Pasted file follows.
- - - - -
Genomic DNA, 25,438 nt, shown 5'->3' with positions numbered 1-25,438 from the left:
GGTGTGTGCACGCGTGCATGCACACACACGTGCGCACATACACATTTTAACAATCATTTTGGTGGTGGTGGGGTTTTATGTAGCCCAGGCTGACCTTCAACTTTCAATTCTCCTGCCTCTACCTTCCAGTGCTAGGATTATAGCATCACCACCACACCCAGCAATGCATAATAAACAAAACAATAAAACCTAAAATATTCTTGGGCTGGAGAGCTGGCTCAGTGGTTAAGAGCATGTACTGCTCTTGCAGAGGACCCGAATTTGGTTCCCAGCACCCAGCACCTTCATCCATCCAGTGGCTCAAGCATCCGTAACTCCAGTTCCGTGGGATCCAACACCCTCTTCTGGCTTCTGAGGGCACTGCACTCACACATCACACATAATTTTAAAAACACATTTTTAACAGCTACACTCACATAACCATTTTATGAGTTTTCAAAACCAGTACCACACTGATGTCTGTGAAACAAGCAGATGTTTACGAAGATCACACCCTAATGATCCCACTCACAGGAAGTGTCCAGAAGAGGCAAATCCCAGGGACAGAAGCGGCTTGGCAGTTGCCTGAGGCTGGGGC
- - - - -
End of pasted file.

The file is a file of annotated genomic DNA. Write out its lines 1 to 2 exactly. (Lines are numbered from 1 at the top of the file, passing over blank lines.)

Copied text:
Genomic DNA, 25,438 nt, shown 5'->3' with positions numbered 1-25,438 from the left:
GGTGTGTGCACGCGTGCATGCACACACACGTGCGCACATACACATTTTAACAATCATTTTGGTGGTGGTGGGGTTTTATGTAGCCCAGGCTGACCTTCAACTTTCAATTCTCCTGCCTCTACCTTCCAGTGCTAGGATTATAGCATCACCACCACACCCAGCAATGCATAATAAACAAAACAATAAAACCTAAAATATTCTTGGGCTGGAGAGCTGGCTCAGTGGTTAAGAGCATGTACTGCTCTTGCAGAGGACCCGAATTTGGTTCCCAGCACCCAGCACCTTCATCCATCCAGTGGCTCAAGCATCCGTAACTCCAGTTCCGTGGGATCCAACACCCTCTTCTGGCTTCTGAGGGCACTGCACTCACACATCACACATAATTTTAAAAACACATTTTTAACAGCTACACTCACATAACCATTTTATGAGTTTTCAAAACCAGTACCACACTGATGTCTGTGAAACAAGCAGATGTTTACGAAGATCACACCCTAATGATCCCACTCACAGGAAGTGTCCAGAAGAGGCAAATCCCAGGGACAGAAGCGGCTTGGCAGTTGCCTGAGGCTGGGGC